Trachoma is the leading infectious cause of blindness in the world today. As many as 229 million people live in areas where they are at risk of developing this crippling disease.
What is trachoma?
Put simply, Trachoma is a bacterial eye infection, not unlike the common ‘pink-eye’ or conjunctivitis. Repeated reinfection, combined with the body’s immune reaction, often has devastating consequences.
Trachoma starts as an infection of the membrane that covers the outside of the eyeball and lines the inner surface of the eyelids (conjunctiva). Repeated infections can over years eventually lead to scarring that causes the margin of the eyelid to turn inwards.
The eyelashes become inverted and rub on the clear cornea, painfully scratching it and causing damage. This eventually results in opaque, scarred corneas and distressingly uncomfortable eyes.
In a desperate attempt to alleviate the pain caused by this trichiasis – or inverted eyelashes – many people resort to pulling out their eyelashes with crude, makeshift tweezers.
Both eyes are usually affected and the scarring leads to irreversible blindness – usually when a person is between 30 and 40 years old. But in some parts of Oromia in Ethiopia, even children and young adults have significant trichiasis, putting them at risk of vision loss.
Who suffers from it?
Trachoma used to be known as ‘sandy blight’, and has for centuries been associated with dry dusty conditions. It remains a disease of poverty and disadvantage, occurring in pockets where living conditions are crowded, water is scarce, and sanitation is inadequate.
Trachoma spreads from person to person through unwashed hands, shared face-wiping cloths, and by flies that have been in contact with the discharge from the eyes or nose of an infected person. Ongoing infection and re-infection fuels the progression of the disease to the stage where vision is lost.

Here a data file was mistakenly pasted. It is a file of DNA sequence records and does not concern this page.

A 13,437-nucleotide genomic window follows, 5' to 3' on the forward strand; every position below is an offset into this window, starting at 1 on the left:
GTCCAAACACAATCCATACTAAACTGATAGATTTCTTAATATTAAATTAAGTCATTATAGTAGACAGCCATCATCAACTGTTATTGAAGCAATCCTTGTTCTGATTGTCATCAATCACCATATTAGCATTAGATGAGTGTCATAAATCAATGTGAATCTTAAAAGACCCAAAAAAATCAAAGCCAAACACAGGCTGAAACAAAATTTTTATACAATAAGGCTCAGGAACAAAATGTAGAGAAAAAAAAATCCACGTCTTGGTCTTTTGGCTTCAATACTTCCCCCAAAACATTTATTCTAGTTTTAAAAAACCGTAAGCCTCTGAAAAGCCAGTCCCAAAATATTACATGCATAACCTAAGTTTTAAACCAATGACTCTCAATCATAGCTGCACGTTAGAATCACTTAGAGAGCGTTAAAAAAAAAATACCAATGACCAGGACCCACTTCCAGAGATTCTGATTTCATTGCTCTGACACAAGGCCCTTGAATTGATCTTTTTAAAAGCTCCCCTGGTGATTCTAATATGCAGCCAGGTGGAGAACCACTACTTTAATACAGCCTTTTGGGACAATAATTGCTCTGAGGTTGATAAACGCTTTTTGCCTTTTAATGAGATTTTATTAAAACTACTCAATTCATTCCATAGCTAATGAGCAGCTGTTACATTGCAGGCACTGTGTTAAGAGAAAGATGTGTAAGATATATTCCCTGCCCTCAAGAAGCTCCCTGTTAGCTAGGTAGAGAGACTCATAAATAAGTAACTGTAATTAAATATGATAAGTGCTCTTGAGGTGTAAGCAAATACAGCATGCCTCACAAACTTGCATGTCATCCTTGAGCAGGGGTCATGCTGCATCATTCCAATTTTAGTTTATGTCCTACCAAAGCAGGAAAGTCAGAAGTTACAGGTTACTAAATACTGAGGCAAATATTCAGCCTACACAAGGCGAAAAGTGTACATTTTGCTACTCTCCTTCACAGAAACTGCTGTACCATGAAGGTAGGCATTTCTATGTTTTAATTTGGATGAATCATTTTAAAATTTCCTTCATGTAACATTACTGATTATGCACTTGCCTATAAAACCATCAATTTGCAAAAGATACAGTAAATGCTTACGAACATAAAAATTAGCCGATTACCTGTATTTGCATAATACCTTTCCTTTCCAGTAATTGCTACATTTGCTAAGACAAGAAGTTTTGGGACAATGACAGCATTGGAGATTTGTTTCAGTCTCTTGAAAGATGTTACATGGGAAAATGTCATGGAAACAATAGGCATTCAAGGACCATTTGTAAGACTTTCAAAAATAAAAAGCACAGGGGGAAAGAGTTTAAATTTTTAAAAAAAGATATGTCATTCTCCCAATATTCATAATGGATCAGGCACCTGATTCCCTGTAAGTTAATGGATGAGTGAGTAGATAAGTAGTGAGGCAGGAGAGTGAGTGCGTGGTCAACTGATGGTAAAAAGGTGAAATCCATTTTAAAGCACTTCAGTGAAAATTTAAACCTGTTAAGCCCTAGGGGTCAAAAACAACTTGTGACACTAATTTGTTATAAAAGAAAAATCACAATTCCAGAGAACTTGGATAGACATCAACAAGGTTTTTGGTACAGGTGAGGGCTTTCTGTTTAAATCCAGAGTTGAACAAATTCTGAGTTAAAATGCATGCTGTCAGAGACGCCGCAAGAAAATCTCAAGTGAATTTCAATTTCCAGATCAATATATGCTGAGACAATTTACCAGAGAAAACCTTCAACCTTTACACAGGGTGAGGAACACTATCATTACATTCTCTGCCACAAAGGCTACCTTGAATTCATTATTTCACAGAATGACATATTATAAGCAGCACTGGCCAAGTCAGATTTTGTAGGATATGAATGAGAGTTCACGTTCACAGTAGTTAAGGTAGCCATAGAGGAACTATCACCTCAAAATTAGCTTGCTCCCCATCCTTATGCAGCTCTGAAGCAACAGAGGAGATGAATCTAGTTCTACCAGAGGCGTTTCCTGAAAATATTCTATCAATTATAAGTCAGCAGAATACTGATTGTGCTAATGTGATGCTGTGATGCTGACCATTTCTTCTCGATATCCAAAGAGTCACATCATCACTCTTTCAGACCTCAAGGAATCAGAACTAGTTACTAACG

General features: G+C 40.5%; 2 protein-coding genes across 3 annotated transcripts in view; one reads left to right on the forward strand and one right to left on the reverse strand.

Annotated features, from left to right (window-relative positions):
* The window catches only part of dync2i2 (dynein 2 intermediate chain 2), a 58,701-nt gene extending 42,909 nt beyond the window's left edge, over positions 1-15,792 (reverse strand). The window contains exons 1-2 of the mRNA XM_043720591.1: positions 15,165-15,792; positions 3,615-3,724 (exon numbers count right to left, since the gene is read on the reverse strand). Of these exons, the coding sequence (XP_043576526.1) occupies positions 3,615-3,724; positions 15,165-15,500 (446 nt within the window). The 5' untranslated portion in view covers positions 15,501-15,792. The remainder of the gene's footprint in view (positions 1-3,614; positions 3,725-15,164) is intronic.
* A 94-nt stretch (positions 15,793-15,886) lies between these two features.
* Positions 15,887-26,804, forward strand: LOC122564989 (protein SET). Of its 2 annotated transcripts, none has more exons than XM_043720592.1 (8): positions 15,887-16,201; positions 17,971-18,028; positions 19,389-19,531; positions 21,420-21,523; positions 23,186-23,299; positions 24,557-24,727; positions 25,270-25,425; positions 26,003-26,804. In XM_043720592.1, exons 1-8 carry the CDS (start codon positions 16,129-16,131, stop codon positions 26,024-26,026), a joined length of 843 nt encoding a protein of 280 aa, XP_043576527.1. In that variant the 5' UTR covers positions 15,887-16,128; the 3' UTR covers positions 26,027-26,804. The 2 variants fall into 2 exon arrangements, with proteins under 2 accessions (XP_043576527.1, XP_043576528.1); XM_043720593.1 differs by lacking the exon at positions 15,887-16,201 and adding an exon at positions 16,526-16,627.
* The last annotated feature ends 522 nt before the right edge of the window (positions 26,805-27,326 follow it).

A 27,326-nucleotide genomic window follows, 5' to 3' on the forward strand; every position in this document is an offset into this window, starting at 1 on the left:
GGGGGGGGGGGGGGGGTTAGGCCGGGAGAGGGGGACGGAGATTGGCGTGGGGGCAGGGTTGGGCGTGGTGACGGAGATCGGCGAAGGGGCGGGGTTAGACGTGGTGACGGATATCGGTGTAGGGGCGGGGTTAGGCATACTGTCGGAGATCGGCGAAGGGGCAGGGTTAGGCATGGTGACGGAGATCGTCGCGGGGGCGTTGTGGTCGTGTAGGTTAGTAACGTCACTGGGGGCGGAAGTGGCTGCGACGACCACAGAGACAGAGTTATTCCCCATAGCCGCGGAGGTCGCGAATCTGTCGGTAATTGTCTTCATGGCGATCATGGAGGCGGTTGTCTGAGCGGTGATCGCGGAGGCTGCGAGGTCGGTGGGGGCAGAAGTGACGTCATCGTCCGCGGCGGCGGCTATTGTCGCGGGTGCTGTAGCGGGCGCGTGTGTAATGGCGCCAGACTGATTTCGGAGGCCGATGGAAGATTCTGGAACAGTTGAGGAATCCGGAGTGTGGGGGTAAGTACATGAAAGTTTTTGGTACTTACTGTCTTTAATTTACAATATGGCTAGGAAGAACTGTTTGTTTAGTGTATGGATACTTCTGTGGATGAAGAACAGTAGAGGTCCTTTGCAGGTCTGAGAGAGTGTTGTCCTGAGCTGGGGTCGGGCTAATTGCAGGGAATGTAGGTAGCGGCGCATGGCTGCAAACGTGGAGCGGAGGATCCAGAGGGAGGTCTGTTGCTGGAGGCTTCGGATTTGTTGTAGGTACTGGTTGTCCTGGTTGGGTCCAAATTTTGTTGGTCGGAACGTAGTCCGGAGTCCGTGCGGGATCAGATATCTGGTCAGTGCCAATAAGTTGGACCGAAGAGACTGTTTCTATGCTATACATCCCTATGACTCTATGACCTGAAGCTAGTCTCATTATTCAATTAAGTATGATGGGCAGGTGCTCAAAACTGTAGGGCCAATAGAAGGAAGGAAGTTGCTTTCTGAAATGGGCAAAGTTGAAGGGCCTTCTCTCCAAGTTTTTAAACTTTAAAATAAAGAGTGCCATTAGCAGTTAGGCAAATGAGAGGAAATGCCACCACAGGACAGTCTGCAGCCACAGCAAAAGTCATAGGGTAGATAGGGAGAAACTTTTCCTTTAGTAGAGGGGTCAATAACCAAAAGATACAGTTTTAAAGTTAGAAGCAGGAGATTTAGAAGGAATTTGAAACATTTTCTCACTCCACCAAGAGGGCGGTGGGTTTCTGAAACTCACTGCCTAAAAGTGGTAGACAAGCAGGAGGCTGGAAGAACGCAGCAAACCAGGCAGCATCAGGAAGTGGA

Women suffer much more frequently and severely from trachoma than men. This is because women are usually the carers of young children, and end up being exposed to re-infections from infected children. This is tragic because if left untreated, the infection persists and the scarring worsens over years until it’s too late, and blindness is irreversible.
Where is trachoma found?
80% of people suffering from trachoma live in just 14 high-risk countries, 13 of which are in Africa (Pakistan is the other). In Australia, trachoma remains endemic in a relatively small number of remote Aboriginal communities in the Northern Territory, South Australia and Western Australia. However, Australia is the only developed country in the world where trachoma is endemic.
How is trachoma treated?
Trachoma infection can be prevented through reducing the pool of infection and reducing transmission, often by antibiotics and improved access to water to maintain personal hygiene and sanitation. However, treatment becomes increasingly complex and unsuccessful in the more advanced phases of the disease.
Surgical correction of scarred eyelids also comes with a risk of failure or recurrence because of the progressive scarring caused by trachoma. The Fred Hollows Foundation is part of the International Coalition for Trachoma Control, which advocates for the implementation of the World Health Organisation’s SAFE strategy:
Surgery: to prevent blindness by eyelid surgery to correct inverted eyelashes
Antibiotics: community wide distribution of antibiotics to treat active infection
Face washing: to stop eye-seeking flies that spread infection
Environment: to give communities access to water and improved sanitation
How can we fix it?
The key to preventing trachoma is to help communities emerge from poverty.
Trachoma generally disappears as poverty levels decrease and the intense cycle of infection and re-infection is broken. Better access to antibiotics, health services, water and sanitation, early corrective surgery and monitoring of scarring are key to eliminating trachoma as a public health problem in endemic communities. Measures such as education about the disease, hygiene and face washing also help greatly.